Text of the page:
PlaceCoin, a Narrative (Part 3)
PlaceCoin imagines a near-future where augmented reality glasses are commonplace, and miraculously aren’t controlled by a single big tech company
Instead our glasses show us information, art, and history placed there by other users, who earn points and even money for placing great content that gets upvoted, and explores what that world might look like, good and bad.
This story is continued from PlaceCoin - Part Two
We were going to lose.
“I know.” she said, still frantically working the controls in front of her, snapping up as many of the gaps as she could. Then she was out of Coin too.
Suddenly, Washington’s statue turned red on the map again.
“What?!” I heard her shriek next to me, and I saw it too. 4096 PLC. Someone had just dropped a quarter of a million cash on that spot, the most expensive buy I’d ever seen, even in Times Square. We snapped up the gaps around it, but it was futile. They quickly started to flip red again.
“We’re going to need help.” I heard myself say, and I started to pull up a terminal window.
“What do you mean?”
“I mean, our plan has to change. We’ve have to go public now. Put the install up, show people what we’re trying to do, and what these trolls are trying to pull.”
Sam made one more big purchase, locking up the intersection at 16th and Broadway, and that was it. She was out of options unless she sold everything she’d worked on before. She hesitated.
I keyed in a few triggers and started the deployment. Within a few minutes, each of the root nodes of the Coin we held was populated. As the transactions propagated, we could see the experience go live in the virtual world around us. I pulled off my VR headset, looking at the real-world Sam standing in my small apartment arms outstretched, watching the world inside the glasses.
“Sam” I said. “Let’s go see it live. Even if It’s just for a minute.”
She pulled off her VR headset, the impression of the light-blocking foam leaving a red mark around her cheeks. She nodded, we grabbed our gear, and started across town.
“I forgot that it was daytime!” I said, blinking at the early afternoon sun as we walked down 14th st. We’d been working in VR on the nighttime set, and it was jarring to return to a real world so different than the one we'd just inhabited. I'd remarked many times as we built Sam's installation - our installation now, I guess - on how much of the city was the same. So many of the buildings survived the ages, and even when they didn’t, their footprints endured and the invisible lines of real estate acted like force fields as new buildings grew in their place, taller and brighter.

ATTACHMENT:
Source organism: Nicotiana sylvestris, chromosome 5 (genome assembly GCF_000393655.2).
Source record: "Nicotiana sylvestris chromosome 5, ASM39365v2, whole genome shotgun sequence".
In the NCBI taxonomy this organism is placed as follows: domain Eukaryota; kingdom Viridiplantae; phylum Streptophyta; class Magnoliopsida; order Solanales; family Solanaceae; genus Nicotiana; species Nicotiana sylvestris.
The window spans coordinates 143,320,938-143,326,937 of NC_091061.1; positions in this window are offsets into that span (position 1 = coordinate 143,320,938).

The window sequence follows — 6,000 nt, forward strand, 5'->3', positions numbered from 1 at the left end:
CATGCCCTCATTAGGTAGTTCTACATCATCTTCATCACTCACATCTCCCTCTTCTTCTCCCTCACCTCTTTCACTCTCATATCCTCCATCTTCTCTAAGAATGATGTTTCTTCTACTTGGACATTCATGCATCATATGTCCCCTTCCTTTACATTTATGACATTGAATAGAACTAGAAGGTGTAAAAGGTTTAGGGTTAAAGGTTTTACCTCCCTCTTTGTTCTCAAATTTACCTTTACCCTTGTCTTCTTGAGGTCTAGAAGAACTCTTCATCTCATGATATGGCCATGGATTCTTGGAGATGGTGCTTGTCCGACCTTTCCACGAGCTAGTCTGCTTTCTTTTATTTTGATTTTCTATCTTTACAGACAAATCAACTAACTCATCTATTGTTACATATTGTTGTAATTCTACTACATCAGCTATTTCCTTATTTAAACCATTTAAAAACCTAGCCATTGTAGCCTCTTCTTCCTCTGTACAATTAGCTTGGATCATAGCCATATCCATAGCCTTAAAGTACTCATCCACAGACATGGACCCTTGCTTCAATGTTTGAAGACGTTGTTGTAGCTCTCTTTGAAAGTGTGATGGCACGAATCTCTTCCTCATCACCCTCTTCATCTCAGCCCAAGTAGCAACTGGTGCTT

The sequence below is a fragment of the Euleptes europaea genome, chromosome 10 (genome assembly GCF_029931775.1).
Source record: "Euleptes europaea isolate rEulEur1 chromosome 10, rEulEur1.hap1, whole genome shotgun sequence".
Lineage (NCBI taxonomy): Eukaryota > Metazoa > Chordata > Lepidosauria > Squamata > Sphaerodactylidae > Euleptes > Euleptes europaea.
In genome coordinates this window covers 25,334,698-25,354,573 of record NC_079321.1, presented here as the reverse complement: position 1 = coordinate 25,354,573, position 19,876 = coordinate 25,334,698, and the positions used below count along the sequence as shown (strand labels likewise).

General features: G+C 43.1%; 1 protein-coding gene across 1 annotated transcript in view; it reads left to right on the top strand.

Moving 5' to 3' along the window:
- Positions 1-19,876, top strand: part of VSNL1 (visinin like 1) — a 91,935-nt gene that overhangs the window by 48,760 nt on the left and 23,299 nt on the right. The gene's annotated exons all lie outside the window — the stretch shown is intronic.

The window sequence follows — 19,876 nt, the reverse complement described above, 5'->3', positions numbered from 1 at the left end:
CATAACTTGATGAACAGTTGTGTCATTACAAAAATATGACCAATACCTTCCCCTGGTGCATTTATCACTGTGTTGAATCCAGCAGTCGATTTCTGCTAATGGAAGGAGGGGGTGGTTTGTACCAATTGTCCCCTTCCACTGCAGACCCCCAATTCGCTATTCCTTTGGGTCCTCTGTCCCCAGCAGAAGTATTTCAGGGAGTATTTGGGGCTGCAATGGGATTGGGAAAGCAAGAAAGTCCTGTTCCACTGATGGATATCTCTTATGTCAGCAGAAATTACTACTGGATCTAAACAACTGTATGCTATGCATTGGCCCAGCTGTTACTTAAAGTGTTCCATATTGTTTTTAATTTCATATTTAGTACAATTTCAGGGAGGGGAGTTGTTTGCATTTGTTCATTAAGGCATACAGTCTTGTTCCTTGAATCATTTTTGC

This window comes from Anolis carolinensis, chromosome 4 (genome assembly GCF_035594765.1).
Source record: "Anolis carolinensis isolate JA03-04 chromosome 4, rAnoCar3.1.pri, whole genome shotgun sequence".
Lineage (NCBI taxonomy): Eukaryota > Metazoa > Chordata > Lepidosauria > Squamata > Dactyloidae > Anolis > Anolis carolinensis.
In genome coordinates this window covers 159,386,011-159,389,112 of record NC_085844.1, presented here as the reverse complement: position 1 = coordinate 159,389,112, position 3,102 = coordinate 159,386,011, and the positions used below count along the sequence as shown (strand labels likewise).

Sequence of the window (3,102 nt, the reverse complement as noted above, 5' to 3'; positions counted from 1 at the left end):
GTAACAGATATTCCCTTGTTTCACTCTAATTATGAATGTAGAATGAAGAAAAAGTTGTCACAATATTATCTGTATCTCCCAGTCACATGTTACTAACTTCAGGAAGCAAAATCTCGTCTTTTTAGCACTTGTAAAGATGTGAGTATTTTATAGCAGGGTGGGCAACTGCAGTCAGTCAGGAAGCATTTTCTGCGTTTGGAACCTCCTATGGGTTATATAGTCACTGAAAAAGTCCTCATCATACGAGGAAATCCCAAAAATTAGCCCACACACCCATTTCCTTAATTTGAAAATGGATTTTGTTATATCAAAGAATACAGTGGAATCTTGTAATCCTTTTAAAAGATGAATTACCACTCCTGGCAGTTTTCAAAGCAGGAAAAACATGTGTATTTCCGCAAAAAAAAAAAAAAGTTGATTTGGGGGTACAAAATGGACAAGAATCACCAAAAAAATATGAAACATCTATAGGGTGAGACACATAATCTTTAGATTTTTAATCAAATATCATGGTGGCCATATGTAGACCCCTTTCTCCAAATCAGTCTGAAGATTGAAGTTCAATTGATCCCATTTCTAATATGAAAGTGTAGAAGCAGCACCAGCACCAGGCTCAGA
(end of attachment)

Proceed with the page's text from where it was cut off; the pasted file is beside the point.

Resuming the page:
We walked in silence until we came to the park.
People were pouring out of their offices and looking out their windows. I hadn’t realized what a stir this would create. We were standing amid the crowd now, and turned on our glasses.
We’d just unveiled the largest PlaceCoin installation in the world, and it was slowly crumbling in front of our eyes, and in front of the eyes of all the New Yorkers who were coming out to see. We could hear people ooh-ing and ahh-ing over the details, looking at the ways we’d changed the facades of the stores and the different shapes of the skyline around the park.
Sam looked up at me and smiled, and we heard the crowd gasp, sounding like a cross between a 4th of July fireworks audience and an angry mob. We looked in their direction, and the big banner hanging above the north end of Union Square to announce the electric lighting ceremony disappeared piece by piece as the patchwork of Places underneath it were bought out from under us. In their place, the worst of the internet emerged. A disgusting pastiche of memes, swastikas, dickbutts, and worse spewed forth from the dark corners of the internet. This was a huge, coordinated attack by well funded trolls, bots, and hate mongers, and people were getting pissed.
“Sam. We’ve gotta use this. We need help, and these people are pissed off that someone’s destroying what we just built before they even get to see it. You need to get a message out.”
She thought for a moment. I assumed she was worried about exposing herself to the internet masses - she already got enough hate mail just for having Girl in her name - then she just nodded.
“I’ll film” I said, nodding back at her as she climbed up onto a concrete block at the corner of the park. In my glasses, I could see the install behind her, partially damaged, and continuing to blink out of existence as we watched.
“Okay. Here goes” she said, and I pointed at her silently, to indicate that I was now streaming live through my glasses. “Hello internet. My name is Sam, but you probably know me as HistoryGirl. I’m standing in the middle of what was supposed to be the biggest and most ambitious AR installation in the history of PlaceCoin. I’ve spent the last year quietly gathering up the Places between Union Square and Madison Square Park to create a historical reenactment of the first run of electric lighting in New York, from the year 1880. Every corner, every storefront, every building has been restored to period in the experience, and as many of you guessed, I’ve been working with Will White to integrate my historical reenactment experience into his experience which digs deeper into the science and math of early electrical systems in partnership with the Museum of Math.”